38-2-0250 In the Matter of Ehrlich, App. Div. (per curiam) (7 pp.) Appellant, the primary beneficiary of his deceased uncle’s estate, appeals from the denial of his Rule 4:50-1 motion to vacate an order approving the interim accounting by the temporary administrator of the estate, claiming that the accounting failed to include certain specified assets of the estate. The panel affirms substantially for the reasons expressed below: that the specified assets were added to the estate after the interim accounting and are being/will be added to the estate and will be reflected in the final accounting. The panel adds that there is no basis for disturbing the order approving the intermediate accounting where appellant admittedly knew the accounting was incomplete on his receipt of the document but did not file exceptions or voice any objection to the accounting at the hearing on its approval. Moreover, it was acknowledged that the accounting was interim and that the final accounting would include the assets belatedly brought to the administrator’s attention by appellant. Under the circumstances, the matter involves neither newly discovered evidence nor exceptional circumstances to warrant a vacatur of the order approving the intermediate accounting. [Decided June 11, 2013.]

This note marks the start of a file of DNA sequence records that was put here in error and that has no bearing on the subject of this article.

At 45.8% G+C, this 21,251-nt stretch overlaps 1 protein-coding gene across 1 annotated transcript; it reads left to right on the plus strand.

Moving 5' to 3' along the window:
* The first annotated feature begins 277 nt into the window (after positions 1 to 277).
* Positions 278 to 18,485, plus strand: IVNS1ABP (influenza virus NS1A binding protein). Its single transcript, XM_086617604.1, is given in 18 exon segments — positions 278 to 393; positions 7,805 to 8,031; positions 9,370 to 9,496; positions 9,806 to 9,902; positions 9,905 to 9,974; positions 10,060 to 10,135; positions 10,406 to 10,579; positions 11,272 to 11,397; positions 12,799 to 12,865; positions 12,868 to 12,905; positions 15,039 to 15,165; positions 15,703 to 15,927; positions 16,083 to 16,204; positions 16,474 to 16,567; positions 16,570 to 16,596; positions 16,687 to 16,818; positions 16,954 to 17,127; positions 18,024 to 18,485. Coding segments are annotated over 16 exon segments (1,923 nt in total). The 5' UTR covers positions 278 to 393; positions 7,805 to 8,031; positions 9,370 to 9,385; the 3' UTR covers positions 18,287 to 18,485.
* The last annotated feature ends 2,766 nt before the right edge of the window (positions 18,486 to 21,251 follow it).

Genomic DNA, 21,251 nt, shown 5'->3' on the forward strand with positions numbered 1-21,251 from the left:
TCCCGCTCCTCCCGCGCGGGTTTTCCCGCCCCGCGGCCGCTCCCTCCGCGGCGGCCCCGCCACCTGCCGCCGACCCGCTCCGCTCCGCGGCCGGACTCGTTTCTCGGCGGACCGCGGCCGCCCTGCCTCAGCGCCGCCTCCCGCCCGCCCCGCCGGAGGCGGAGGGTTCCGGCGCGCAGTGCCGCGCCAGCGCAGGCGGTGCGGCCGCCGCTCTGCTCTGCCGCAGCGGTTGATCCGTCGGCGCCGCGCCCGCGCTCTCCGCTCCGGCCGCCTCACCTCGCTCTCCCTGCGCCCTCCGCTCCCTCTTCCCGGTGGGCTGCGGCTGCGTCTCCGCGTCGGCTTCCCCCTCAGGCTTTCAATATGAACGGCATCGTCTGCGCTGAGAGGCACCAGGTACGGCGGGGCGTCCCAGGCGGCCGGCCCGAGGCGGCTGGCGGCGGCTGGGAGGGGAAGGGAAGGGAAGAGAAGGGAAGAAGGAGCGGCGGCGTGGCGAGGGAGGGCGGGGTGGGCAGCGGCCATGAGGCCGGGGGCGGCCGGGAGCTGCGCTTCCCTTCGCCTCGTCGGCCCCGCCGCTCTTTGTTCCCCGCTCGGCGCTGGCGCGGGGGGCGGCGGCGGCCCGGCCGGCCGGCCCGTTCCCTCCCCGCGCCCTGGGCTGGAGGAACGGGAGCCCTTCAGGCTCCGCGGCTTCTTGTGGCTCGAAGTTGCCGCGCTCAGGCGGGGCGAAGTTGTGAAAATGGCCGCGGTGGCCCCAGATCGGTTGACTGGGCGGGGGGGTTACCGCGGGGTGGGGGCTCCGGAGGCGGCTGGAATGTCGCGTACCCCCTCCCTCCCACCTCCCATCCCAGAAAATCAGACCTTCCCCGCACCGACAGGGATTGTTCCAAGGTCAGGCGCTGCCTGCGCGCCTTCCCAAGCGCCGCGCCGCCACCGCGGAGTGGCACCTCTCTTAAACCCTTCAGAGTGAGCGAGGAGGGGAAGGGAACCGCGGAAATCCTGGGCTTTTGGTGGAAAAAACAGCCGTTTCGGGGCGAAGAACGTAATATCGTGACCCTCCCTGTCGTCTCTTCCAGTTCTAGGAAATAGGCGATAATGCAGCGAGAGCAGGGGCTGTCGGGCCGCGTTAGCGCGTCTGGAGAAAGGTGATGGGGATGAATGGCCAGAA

42-6-0267 In re Fejes, U.S. Bank. Ct. (Ferguson, U.S.B.J.) (7 pp.) Plaintiff Repack holds a $56,698 judgment against the debtor based on a default under certain loan agreements. Pending is his fourth amended complaint seeking to deny the debtor a discharge where she did not list her interest in a co-op apartment in Hungary in her petition or schedules, did not mention the co-op to the Chapter 7 trustee at the meeting of creditors, and filed an amendment to Schedule B listing a 50 percent interest in the apartment two months after the filing of this adversary proceeding. At issue is whether the two remaining elements of plaintiff’s 11 U.S.C. § 727(a)(4)(D) count — knowledge that a false statement was made and fraudulent intent — have been established, the court having already found that Repack has established that defendant made a statement under oath that was false and that was related materially to the bankruptcy case. The court finds that Repack has sustained his burden of establishing the remaining two elements and enters judgment in his favor. [Filed May 29, 2013.]